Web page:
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Are African Canadian Parents Failing In The Education Of Their Children?

Are African Canadian Parents Failing In The Education Of Their Children?

By Yvonne Sam
PRIDE Columnist

yvonne-samSchool is out today, and the verdict will soon be in. Once parents begin to see their children’s grades, the annual passing-the-blame game, regarding the state of our education system, will begin.

Well it is what it is, but in 2017 passing the blame is certainly not a new game, as the system did not just begin its descent.

As a community and as parents, we have sat, in large part, on the sidelines and made petty fuss, although this collision course has been taking place for quite some time.

Regarding the education of our children, do Black parents know the name of the current Minister of Education in their province, and whether or not her/his priority lies with the education of our children?

Believe it or not, but the growth and innovation of this country lies, in large part, with the education of our children.

With all that being acknowledged, there is still a nagging question that we must ask ourselves: what made us comfortable to simply put the minds of our children into the hands of the school system and walk away?

In this regard, we are failing our children.

It is not enough to see only a handful of parents engaging in the education process of their children. It is not enough to see only a handful of parents work with teachers and school administrations in order to guarantee that their children are having their academic needs met.

As a community we must take some responsibility in the education, or the lack thereof, of our kids.

The truth of the matter is that we do see certain things happen in certain schools that we would not dare see happen in schools in other areas. Parents in affluent school districts are always watching and raise hell with the schools. They make sure that the schools’ administrations never forgets that they pay taxes.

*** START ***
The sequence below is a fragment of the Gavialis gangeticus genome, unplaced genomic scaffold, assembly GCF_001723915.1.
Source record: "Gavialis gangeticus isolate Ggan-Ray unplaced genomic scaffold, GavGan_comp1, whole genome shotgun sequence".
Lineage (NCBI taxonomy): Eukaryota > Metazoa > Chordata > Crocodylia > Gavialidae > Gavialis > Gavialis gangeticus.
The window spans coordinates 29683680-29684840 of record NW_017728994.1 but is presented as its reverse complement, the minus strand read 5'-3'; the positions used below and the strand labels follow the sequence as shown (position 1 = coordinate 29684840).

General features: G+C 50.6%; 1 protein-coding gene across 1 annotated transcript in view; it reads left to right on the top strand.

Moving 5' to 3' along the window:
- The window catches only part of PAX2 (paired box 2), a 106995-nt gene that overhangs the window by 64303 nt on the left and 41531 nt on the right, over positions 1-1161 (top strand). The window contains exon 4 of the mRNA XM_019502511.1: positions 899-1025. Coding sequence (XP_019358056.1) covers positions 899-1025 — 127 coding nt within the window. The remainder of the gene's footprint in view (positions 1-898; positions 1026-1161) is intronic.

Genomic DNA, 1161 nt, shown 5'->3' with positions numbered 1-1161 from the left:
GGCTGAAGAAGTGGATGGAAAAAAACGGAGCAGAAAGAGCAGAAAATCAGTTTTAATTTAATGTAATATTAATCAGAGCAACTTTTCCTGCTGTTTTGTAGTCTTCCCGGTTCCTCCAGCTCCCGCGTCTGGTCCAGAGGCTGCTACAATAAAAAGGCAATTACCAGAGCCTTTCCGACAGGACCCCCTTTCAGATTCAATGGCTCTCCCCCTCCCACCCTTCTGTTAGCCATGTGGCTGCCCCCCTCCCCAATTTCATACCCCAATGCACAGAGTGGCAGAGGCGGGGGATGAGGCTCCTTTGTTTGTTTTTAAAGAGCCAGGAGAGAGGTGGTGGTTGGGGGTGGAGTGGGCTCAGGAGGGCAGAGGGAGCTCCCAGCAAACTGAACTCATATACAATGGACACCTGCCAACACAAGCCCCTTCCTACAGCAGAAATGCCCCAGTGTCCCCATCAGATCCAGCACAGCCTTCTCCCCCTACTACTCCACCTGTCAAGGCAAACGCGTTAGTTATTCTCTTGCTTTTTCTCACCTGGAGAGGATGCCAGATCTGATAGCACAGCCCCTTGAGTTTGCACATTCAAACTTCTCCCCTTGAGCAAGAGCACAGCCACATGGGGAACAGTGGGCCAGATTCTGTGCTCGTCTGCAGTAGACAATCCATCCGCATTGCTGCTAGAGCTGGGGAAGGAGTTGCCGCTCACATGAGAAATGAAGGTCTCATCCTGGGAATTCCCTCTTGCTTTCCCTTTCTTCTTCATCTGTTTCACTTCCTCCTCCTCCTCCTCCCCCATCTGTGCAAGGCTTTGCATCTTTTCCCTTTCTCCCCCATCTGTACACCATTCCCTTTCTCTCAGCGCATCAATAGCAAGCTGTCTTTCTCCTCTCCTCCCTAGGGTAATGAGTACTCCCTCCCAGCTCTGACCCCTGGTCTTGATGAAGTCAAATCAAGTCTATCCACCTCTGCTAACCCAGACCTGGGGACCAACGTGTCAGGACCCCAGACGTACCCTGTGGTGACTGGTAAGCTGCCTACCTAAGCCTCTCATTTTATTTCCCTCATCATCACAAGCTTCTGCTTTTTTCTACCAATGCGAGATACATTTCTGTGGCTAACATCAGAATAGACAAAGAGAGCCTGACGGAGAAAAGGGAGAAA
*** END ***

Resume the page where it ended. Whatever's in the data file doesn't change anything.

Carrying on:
It is understandable that some parents have to work exceedingly hard to make ends meet, but we must try to make sure that the children know that you are watching and expecting their best.

In the event of accompanying problems, communicate with the teachers. If the school calls to inform you that your son or daughter is not completing homework, or has disruptive behavior, ignoring the teachers is failing the child.

If you are unable to attend every parent-teacher’s meeting, does not mean that you cannot communicate with your child’s teacher to find out what is going on. This is a community effort.

If we have time for social media then we should have time to deal with our children’s education. Many teachers and administrators can be reached via email (which most of us have on our cellular phones), and will make time to communicate with you.

As a community and people, if we sit back, waiting for the Ministry of Education, or the School Board, to care about the education of our youth, then we have failed them. If we can march and protest their deaths, then we can, in like manner, speak out for them to have adequate teachers and schools that give them a fair shot at a future.

Education of our kids must be a priority, and we need to engage the schools, as much as possible, while setting expectations of excellence for our children at home.

Regardless of your level of education, you must instill in your child the academic discipline to achieve higher than you. No school or teacher should be tasked with having to light that fire in your child.…….that fire should start with you, the parent.

If we will fight for our kids to be themselves, aesthetically, then we must fight for them to be educated, on par with their peers, regardless of the school district.

At this time we are failing our youth; this must change if we are to have a fighting chance as a people.

Aleuta —– the struggle continues.

Yvonne Sam, a retired Head Nurse and Secondary School Teacher, is Vice-president of the Guyana Cultural Association of Montreal. A regular columnist for over two decades with the Montreal Community Contact, her insightful and incursive articles on topics ranging from politics, human rights and immigration, to education and parenting have also appeared in the Huffington Post, Montreal Gazette, XPressbogg and Guyanese OnLine. She is also the recipient of the Governor General of Canada Caring Canadian Citizen Award.

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